At yesterday’s Parking Ratepayer Board meeting, members discussed parking access for temporarily disabled members of the community and the validity of maintaining certain lots on campus.

The board briefly examined Transportation & Parking Services’ first quarter operations budget, but decided to discuss it further and vote on it at the next meeting, which is not yet scheduled.

A.S. Rep-at-Large Alex Van Wagner brought to the board’s attention the issue of access for students with temporary disabilities.

According to Van Wagner, he injured his leg earlier this quarter and could not walk or bike to school and had to purchase a parking permit as a result. He said he had to pay $56 for a one-month staff parking permit. Staff, faculty and students pay $36 per month if they purchase through the yearly plan.

“In order for me to simply go to my classes, I had to purchase this permit,” Van Wagner said. “Either the fee should be waived or seriously discounted for disabled students.”

After some discussion, the board made a recommendation for temporarily disabled members of the campus community to pay the $36 per month rate for the duration of the disability.

The other major topic of consideration was improving and maintaining several lots around campus. Board member Kostas Goulias said that since some of the open-air lots around campus may become future building sites, less money should go toward these areas.

“Because we have garages, we can start decommissioning surface lots for new buildings,” Goulias said.

Two student members of the board, Associated Students President Stephanie Brower and graduate student Kate Deutsch, said certain lots in the core area of campus should remain open to students, especially for those who visit campus later at night.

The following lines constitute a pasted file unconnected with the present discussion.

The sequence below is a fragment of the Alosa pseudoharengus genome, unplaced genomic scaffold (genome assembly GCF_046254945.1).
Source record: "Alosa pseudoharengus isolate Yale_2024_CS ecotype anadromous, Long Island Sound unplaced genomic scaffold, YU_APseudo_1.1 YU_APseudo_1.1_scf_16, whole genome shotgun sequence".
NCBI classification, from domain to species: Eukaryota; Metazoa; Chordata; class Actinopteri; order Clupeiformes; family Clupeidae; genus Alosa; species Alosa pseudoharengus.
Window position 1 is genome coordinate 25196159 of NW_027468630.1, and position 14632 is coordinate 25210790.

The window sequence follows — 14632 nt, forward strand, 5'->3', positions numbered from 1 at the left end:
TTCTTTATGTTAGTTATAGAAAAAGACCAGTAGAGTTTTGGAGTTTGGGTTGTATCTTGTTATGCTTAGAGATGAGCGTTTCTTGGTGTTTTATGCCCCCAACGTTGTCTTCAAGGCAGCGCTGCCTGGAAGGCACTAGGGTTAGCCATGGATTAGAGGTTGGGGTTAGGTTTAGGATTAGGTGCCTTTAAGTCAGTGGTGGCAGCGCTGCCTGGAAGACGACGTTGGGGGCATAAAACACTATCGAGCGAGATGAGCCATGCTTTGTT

“It’s about feeling safe, not whether [students] get into an altercation with someone [at night],” Deutsch said.

In particular, the board recognized the importance of maintaining Lot 7 – a parking strip between the Life Sciences and Psychology buildings close to Davidson Library – which board member Marguerite Bouraad-Nash said would not serve as an area of future construction.

“We would like you to be safe,” Bouraad-Nash said. “It’s not going to be the site of a building.”

After a brief public comment period, the meeting adjourned, leaving several issues for future meetings including budget and parking rates and core funding to the Transportation Alternatives Program, as well as the TPS 2007-08 operations budget and a new parking plan being developed by Brower.

Following the meeting, Brower said yesterday was the most active Ratepayer meeting in recent memory.

“It was a really, really productive meeting,” Brower said. “In terms of Ratepayer meetings, a lot got done. The fact they took students’ concerns into account, I was blown away. That was very exciting for me.”

The Ratepayer Board, a campus parking oversight committee established in 2004, met in the Centennial House near the Santa Rosa Residence Hall. The board makes recommendations to Chancellor Henry T. Yang, who then chooses to accept or decline the motions. The meeting adjourned after an hour, despite having several items remaining on the agenda. The designated hour time limit was planned in advance so members could hold a closed Executive Meeting following the public gathering.